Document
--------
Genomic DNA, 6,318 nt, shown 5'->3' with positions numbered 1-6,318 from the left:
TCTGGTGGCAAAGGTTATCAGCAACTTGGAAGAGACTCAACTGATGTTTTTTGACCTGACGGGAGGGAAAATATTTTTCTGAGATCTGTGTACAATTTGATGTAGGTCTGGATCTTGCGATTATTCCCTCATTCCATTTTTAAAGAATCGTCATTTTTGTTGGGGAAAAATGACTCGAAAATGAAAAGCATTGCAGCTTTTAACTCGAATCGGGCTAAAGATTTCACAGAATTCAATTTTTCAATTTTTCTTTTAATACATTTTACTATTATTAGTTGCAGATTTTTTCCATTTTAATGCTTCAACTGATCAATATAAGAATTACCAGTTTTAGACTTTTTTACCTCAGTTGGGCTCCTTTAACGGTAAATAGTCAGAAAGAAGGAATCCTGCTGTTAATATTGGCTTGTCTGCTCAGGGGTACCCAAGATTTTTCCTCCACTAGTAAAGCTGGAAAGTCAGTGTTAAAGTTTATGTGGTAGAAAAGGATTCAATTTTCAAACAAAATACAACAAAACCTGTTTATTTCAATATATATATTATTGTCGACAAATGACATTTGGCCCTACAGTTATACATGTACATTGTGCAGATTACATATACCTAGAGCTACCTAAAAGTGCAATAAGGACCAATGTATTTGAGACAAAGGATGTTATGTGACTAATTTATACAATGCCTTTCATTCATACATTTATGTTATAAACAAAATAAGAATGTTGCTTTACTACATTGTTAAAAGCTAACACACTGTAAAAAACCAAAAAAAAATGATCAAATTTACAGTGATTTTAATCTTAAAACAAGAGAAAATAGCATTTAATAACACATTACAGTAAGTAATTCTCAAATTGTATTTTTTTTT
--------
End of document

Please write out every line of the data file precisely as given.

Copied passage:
Genomic DNA, 6,318 nt, shown 5'->3' with positions numbered 1-6,318 from the left:
TCTGGTGGCAAAGGTTATCAGCAACTTGGAAGAGACTCAACTGATGTTTTTTGACCTGACGGGAGGGAAAATATTTTTCTGAGATCTGTGTACAATTTGATGTAGGTCTGGATCTTGCGATTATTCCCTCATTCCATTTTTAAAGAATCGTCATTTTTGTTGGGGAAAAATGACTCGAAAATGAAAAGCATTGCAGCTTTTAACTCGAATCGGGCTAAAGATTTCACAGAATTCAATTTTTCAATTTTTCTTTTAATACATTTTACTATTATTAGTTGCAGATTTTTTCCATTTTAATGCTTCAACTGATCAATATAAGAATTACCAGTTTTAGACTTTTTTACCTCAGTTGGGCTCCTTTAACGGTAAATAGTCAGAAAGAAGGAATCCTGCTGTTAATATTGGCTTGTCTGCTCAGGGGTACCCAAGATTTTTCCTCCACTAGTAAAGCTGGAAAGTCAGTGTTAAAGTTTATGTGGTAGAAAAGGATTCAATTTTCAAACAAAATACAACAAAACCTGTTTATTTCAATATATATATTATTGTCGACAAATGACATTTGGCCCTACAGTTATACATGTACATTGTGCAGATTACATATACCTAGAGCTACCTAAAAGTGCAATAAGGACCAATGTATTTGAGACAAAGGATGTTATGTGACTAATTTATACAATGCCTTTCATTCATACATTTATGTTATAAACAAAATAAGAATGTTGCTTTACTACATTGTTAAAAGCTAACACACTGTAAAAAACCAAAAAAAAATGATCAAATTTACAGTGATTTTAATCTTAAAACAAGAGAAAATAGCATTTAATAACACATTACAGTAAGTAATTCTCAAATTGTATTTTTTTTT